After recovering from my broken knee in 2011 I returned to work, and as the Yuletide season drew near things seemed to be going well enough. Despite the fact that I was still a drunk I was to all outward appearance, mostly responsible and upstanding as well as moderately financially stable; privately my life was quite a deep hole of self-doubt, disappointment, and a small amount of paranoia. Joining in the festivities seemed like a good idea. Overall that year’s party went quite well from a certain point of view. I sat, mostly in one place, chain-smoking cigarettes, drinking quite a lot of Kentucky bourbon and beer, and being complimented frequently about how much I was liked; It felt a bit like holding court. By the end of the night however it was just me sitting in a chair drunk and alone, and still drinking. The angry little part of me chimed in about how I could have done this all at home except for the part where everyone came around and blew smoke up your ass. I just had to drink myself right out of my own good time. After that night I began to do a lot less social drinking and a lot more of the lonely and depressing kind.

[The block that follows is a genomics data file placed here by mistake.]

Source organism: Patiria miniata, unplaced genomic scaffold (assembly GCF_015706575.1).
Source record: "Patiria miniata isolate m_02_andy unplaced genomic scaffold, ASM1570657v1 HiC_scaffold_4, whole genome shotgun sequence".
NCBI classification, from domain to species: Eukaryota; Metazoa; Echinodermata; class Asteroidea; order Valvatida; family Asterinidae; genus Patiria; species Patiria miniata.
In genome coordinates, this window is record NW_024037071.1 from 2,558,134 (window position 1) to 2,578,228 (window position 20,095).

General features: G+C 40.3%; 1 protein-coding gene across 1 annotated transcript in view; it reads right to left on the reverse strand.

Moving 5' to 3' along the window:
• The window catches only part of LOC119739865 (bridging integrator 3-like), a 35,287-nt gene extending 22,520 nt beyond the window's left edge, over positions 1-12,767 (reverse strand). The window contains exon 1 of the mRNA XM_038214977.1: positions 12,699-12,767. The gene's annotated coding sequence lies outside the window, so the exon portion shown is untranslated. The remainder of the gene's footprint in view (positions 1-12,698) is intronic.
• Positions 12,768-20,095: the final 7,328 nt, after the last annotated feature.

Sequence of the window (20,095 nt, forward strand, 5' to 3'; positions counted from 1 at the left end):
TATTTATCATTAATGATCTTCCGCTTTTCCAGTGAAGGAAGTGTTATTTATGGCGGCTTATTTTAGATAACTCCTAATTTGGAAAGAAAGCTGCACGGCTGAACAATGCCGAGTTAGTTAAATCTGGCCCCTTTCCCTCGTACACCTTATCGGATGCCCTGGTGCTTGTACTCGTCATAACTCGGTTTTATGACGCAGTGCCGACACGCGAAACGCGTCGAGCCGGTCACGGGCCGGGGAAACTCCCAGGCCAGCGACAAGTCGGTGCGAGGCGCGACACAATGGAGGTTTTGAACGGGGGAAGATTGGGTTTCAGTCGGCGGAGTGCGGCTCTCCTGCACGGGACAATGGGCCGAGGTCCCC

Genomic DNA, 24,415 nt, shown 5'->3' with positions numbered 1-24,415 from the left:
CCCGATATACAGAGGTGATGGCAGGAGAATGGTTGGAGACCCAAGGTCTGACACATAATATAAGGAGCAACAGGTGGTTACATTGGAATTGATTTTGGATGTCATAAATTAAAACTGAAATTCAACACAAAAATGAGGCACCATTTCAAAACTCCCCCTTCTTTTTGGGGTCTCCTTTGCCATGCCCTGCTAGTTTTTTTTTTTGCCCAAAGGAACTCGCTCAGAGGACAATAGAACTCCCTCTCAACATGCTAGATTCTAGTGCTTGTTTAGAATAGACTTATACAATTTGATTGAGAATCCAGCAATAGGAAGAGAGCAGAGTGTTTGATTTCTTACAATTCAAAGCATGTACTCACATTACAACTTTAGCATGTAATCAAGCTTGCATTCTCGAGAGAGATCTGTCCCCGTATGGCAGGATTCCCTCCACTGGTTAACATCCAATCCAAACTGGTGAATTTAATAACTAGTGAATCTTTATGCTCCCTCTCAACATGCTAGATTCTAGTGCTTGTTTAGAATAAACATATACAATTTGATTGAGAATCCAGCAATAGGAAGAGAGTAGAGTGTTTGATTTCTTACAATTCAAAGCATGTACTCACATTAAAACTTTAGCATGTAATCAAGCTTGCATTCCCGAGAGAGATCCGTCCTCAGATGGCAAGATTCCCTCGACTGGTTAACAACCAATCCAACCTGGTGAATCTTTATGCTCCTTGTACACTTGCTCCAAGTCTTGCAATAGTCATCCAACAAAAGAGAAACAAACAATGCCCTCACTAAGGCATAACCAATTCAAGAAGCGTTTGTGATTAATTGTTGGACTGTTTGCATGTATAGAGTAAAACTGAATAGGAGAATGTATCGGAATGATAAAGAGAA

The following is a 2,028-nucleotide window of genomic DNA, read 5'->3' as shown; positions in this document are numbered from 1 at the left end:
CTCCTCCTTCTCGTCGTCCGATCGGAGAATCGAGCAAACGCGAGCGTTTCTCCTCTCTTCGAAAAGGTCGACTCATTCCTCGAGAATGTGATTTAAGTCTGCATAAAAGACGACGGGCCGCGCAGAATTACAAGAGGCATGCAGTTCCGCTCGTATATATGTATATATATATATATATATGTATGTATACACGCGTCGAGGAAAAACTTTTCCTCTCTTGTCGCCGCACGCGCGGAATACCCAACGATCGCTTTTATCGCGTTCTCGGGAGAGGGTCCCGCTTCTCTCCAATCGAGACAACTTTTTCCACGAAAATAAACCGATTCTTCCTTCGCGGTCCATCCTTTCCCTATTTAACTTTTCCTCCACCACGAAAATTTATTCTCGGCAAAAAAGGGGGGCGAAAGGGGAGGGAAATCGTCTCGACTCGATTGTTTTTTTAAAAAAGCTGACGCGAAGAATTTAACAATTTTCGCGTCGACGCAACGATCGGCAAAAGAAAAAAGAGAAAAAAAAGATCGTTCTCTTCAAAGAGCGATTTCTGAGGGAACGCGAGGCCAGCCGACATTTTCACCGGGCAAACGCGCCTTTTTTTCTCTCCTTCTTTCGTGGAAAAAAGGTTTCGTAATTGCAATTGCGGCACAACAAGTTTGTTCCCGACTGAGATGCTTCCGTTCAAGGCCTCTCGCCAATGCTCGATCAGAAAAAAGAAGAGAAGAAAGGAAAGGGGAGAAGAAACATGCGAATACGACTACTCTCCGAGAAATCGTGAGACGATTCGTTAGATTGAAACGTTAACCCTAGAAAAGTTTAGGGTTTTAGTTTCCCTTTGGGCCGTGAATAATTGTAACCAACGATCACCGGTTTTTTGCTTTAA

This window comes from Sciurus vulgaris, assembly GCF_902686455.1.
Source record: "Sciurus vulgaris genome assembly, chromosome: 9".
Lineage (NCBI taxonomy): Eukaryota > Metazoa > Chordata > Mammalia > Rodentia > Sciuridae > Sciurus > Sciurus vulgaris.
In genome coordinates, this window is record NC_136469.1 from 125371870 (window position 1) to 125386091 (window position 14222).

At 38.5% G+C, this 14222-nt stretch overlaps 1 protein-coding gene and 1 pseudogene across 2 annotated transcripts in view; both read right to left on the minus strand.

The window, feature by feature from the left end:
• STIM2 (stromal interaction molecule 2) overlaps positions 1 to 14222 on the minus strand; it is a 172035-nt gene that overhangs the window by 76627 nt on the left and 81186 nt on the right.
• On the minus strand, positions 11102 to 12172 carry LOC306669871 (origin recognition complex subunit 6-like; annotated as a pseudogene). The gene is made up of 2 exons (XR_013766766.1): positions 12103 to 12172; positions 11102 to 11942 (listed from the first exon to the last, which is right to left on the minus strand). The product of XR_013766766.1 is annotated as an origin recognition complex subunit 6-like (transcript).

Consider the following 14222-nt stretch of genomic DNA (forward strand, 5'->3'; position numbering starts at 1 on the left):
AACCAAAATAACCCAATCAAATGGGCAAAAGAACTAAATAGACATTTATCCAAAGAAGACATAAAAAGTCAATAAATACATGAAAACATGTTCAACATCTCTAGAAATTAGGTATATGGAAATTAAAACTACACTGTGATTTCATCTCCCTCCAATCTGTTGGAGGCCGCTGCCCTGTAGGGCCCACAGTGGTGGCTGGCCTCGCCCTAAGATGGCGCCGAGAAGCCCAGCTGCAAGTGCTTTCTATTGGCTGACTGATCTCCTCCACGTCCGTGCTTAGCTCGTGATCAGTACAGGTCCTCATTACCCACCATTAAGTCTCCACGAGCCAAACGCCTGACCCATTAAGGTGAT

Which brings us to last year. I felt I was coping well with my habits; I even managed to quit smoking without killing anyone or getting a divorce, though there may have been a few close calls on both fronts. My management of my drinking was following along quite nicely on my “I don’t give a happy damn anymore!” plan, and I began to get in more and more alcohol fueled depressions accompanied by fits of towering rage. In a near perpetual state of intoxication focus was once again lost on the payment of bills and I was forced to face the undeniable fact that this was a pattern. I committed to sobriety and thus took the safer option of avoiding any situation where I’d be tempted to drink. This necessitated my absence from many events for a while including the annual company party. Last year I chose not to attend based on the easy to reach conclusion that I could not be trusted to not drink; I had only been sober for less than ninety days at that point and was one pleasant little exception away from turning back to the booze.